Intercept Pharmaceuticals Announces Additional Results of Global Primary Biliary Cirrhosis Study Group Analysis Presented at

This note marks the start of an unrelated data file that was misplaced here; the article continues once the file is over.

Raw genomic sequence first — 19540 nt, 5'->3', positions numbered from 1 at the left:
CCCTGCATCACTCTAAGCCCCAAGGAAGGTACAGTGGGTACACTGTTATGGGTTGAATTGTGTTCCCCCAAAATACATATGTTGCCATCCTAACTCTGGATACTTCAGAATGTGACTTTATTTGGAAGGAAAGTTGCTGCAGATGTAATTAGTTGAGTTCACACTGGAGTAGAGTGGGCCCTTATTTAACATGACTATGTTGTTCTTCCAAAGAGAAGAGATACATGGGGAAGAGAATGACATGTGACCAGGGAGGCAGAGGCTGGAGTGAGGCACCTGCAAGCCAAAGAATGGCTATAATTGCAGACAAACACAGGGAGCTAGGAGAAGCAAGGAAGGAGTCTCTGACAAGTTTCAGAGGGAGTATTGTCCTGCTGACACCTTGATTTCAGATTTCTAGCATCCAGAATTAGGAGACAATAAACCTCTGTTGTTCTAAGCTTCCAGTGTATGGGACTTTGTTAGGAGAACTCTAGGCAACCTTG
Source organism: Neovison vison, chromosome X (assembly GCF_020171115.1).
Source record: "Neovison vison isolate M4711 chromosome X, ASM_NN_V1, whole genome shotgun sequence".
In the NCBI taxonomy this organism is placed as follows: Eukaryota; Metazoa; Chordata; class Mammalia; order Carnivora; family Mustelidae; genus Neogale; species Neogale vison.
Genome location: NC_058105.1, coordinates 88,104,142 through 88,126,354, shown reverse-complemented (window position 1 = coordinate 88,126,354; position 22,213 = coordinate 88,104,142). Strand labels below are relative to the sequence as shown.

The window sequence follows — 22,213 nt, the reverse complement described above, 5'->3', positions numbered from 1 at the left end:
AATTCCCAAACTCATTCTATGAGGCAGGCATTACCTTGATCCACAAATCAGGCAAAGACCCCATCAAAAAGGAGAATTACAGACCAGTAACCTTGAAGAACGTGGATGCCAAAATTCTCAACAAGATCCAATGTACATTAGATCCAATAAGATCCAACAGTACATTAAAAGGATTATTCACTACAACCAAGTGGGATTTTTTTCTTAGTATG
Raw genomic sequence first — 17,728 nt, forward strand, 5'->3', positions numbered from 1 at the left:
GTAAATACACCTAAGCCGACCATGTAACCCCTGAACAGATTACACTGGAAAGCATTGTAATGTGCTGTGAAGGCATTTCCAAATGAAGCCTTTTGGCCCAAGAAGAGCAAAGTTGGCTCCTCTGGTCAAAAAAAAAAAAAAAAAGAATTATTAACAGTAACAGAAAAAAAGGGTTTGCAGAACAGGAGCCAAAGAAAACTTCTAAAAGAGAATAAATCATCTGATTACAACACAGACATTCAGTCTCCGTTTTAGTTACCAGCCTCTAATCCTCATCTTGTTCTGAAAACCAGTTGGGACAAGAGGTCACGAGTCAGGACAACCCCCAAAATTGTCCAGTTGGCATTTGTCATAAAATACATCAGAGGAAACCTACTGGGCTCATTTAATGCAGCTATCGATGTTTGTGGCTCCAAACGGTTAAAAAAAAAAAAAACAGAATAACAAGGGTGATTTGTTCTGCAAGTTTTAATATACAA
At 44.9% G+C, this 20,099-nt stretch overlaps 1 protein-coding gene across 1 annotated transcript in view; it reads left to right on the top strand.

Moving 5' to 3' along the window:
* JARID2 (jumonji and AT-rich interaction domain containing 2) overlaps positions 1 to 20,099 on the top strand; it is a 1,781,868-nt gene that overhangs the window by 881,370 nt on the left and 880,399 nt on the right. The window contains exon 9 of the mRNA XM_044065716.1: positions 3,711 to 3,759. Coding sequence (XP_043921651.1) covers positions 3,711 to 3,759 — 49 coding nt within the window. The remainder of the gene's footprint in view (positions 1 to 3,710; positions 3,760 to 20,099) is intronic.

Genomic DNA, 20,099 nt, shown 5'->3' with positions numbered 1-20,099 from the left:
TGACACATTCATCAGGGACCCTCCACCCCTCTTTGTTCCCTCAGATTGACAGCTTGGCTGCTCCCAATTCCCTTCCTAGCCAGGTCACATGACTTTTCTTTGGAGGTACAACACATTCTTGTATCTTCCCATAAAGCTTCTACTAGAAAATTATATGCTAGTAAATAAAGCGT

Intercept Pharmaceuticals Announces Additional Results of Global Primary Biliary Cirrhosis Study Group Analysis Presented at EASL Data Support Unmet Therapeutic Need in Primary Biliary Cirrhosis and Strong Statistical Correlation of POISE Phase 3 Primary Endpoint With Clinical Outcomes NEW YORK, April 30, 2013 (GLOBE NEWSWIRE) -- Intercept Pharmaceuticals, Inc. (Nasdaq:ICPT), a clinical stage biopharmaceutical company focused on the development and commercialization of novel therapeutics to treat chronic liver diseases, today announced additional details relating to the analysis presented by the Global Primary Biliary Cirrhosis Study Group (Study Group) at the annual meeting of the European Association for the Study of the Liver (EASL) held in Amsterdam on April 24-28, 2013. The Study Group presented an analysis of data from over 2,100 primary biliary cirrhosis (PBC) patients, among whom 981 patients met Intercept's ongoing Phase 3 POISE trial entry criteria at the time they initiated ursodiol therapy of having an alkaline phosphatase (ALP) level exceeding 1.67 times upper limit normal (ULN) and/or an abnormal bilirubin level. The analysis of this cohort of patients from the Study Group further substantiates the primary endpoint used in POISE as being strongly predictive of adverse clinical outcomes such as liver transplant and death in PBC patients. "This independent analysis from the Study Group further validates the use of a surrogate endpoint in PBC trials to predict long-term outcomes," said Mark Pruzanski, M.D., Chief Executive Officer and President of Intercept. "Our selection of the POISE trial endpoint was based on a recent emerging consensus of leading PBC opinion leaders and we are glad to see that the Study Group data analyzed to date support its clinical utility." The data show that after one year of ursodiol therapy 58.7% of the patient cohort (n=576/981) had an inadequate therapeutic response as determined by failure to meet the POISE trial primary endpoint, which is defined as the achievement of both an ALP level of less than 1.67 times ULN (with a minimum 15% reduction from baseline) together with a normal bilirubin level. In the non-responder group, 30.0% of patients went on to require a liver transplant or die (n=173/576) as compared to 12.6% of patients in the responder group (n=51/405), reflecting a 2.4-fold higher event rate for the non-responders (p=4.5x10E-10). In order to censor out deaths due to causes other than PBC-associated liver failure, the Study Group, among other things, analyzed a younger subgroup of patients who were under 60 years old (n=666) at the time they initiated ursodiol therapy. In this subgroup, 61.3% of patients (n=408/666) failed to meet the POISE endpoint after one year of ursodiol therapy and 26.2% of these patients went on to require a liver transplant or die (n=107/408), as compared to 7.4% of patients in the responder group (n=19/258), reflecting a 3.6-fold higher event rate for the non-responders (p=1x10E-7). The event rate among the responders in this subgroup was 41.3% lower than the event rate of the responder group in the overall patient cohort that included older patients. We believe that this difference is likely due to the greater exclusion of mortality unrelated to PBC in the younger patient subgroups, resulting in even greater differentiation of the responder and non-responder groups. About The Global Primary Biliary Cirrhosis Study Group The Global Primary Biliary Cirrhosis Study Group is currently comprised of a group of 15 academic medical centers from eight countries that are pooling their data to investigate the relationship between biochemical assessments of liver function and adverse clinical outcomes in primary biliary cirrhosis. Intercept is sponsoring this independent academic research program but is not involved in the data collection and analysis, which are being conducted by Dr. Henk van Buuren and Dr. Bettina Hansen of Erasmus University Medical Centre in Rotterdam, The Netherlands. The data demonstrate that the primary endpoint being used in Intercept's Phase 3 POISE trial is highly statistically predictive of liver transplant-free survival in primary biliary cirrhosis patients. Intercept anticipates final data from at least 4,000 patients will be collected and analyzed as part of the study. About Obeticholic Acid (OCA) and the POISE Trial Intercept's lead product candidate, obeticholic acid, is a bile acid analog and first-in-class agonist of the farnesoid X receptor (FXR). OCA is initially being developed for the second line treatment of primary biliary cirrhosis in patients with an inadequate response to, or who are unable to tolerate, ursodiol (ursodeoxycholic acid), the only approved therapy for this indication. Primary biliary cirrhosis is a chronic autoimmune liver disease that may progress to cirrhosis and liver failure, and it is currently the fifth leading indication for liver transplant in the United States. Intercept is currently conducting a Phase 3 clinical trial of OCA in primary biliary cirrhosis, called the POISE trial, which is anticipated to serve as the basis for seeking regulatory approval in the United States and Europe. Intercept completed enrollment of 217 patients in the POISE trial in December 2012 and expects results to be available in the second quarter of 2014. OCA has orphan drug designation in both the United States and Europe for the treatment of PBC. Intercept owns worldwide rights to OCA outside of Japan and China, where it has out-licensed the product candidate to Dainippon Sumitomo Pharma. About Intercept Intercept is a biopharmaceutical company focused on the development and commercialization of novel therapeutics to treat orphan and more prevalent liver diseases utilizing its expertise in bile acid chemistry. For more information about Intercept, please visit the Company's website at www.interceptpharma.com. Safe Harbor Statement This press release contains "forward-looking statements" within the meaning of the Private Securities Litigation Reform Act of 1995, including, but not limited to, statements regarding the relationship between ALP and bilirubin and adverse clinical outcomes, the clinical utility of the POISE trial selected endpoints and any potential consensus relating thereto, the acceptance by regulatory authorities of the POISE trial endpoint or results, clinical, preclinical and regulatory developments for our product candidates, the anticipated results of our clinical and preclinical trials and other development activities, and our strategic directives under the caption "About Intercept." These "forward-looking statements" are based on management's current expectations of future events and are subject to a number of risks and uncertainties that could cause actual results to differ materially and adversely from those set forth in or implied by such forward-looking statements. These risks and uncertainties include, but are not limited to: the initiation, cost, timing, progress and results of Intercept's development activities, preclinical studies and clinical trials; the timing of and Intercept's ability to obtain and maintain regulatory approval of OCA and any other product candidates it may develop, and any related restrictions, limitations, and/or warnings in the label of any approved product candidates; Intercept's plans to research, develop and commercialize future product candidates; the election by Intercept's collaborators to pursue research, development and commercialization activities; Intercept's ability to attract collaborators with development, regulatory and commercialization expertise; Intercept's ability to obtain and maintain intellectual property protection for its product candidates; Intercept's ability to successfully commercialize its product candidates; the size and growth of the markets for Intercept's product candidates and its ability to serve those markets; the rate and degree of market acceptance of any future products; the success of competing drugs that are or become available; regulatory developments in the United States and other countries; the performance of third-party suppliers and manufacturers; Intercept's ability to obtain additional financing; Intercept's use of the proceeds from its recently completed initial public offering; the accuracy of Intercept's estimates regarding expenses, future revenues, capital requirements and the need for additional financing; the loss of key scientific or management personnel; and other factors discussed under the heading "Risk Factors" contained in Intercept's annual report on Form 10-K for the year ended 2012 filed with the Securities and Exchange Commission on April 1, 2013, as well as any updates to these risk factors filed from time to time in Intercept's other filings with the Securities and Exchange Commission. All information in this press release is as of the date of the release, and Intercept undertakes no duty to update this information unless required by law. For more information about Intercept, please contact Mark Pruzanski, M.D., or Barbara Duncan, both of Intercept Pharmaceuticals, at 1-646-747-1000.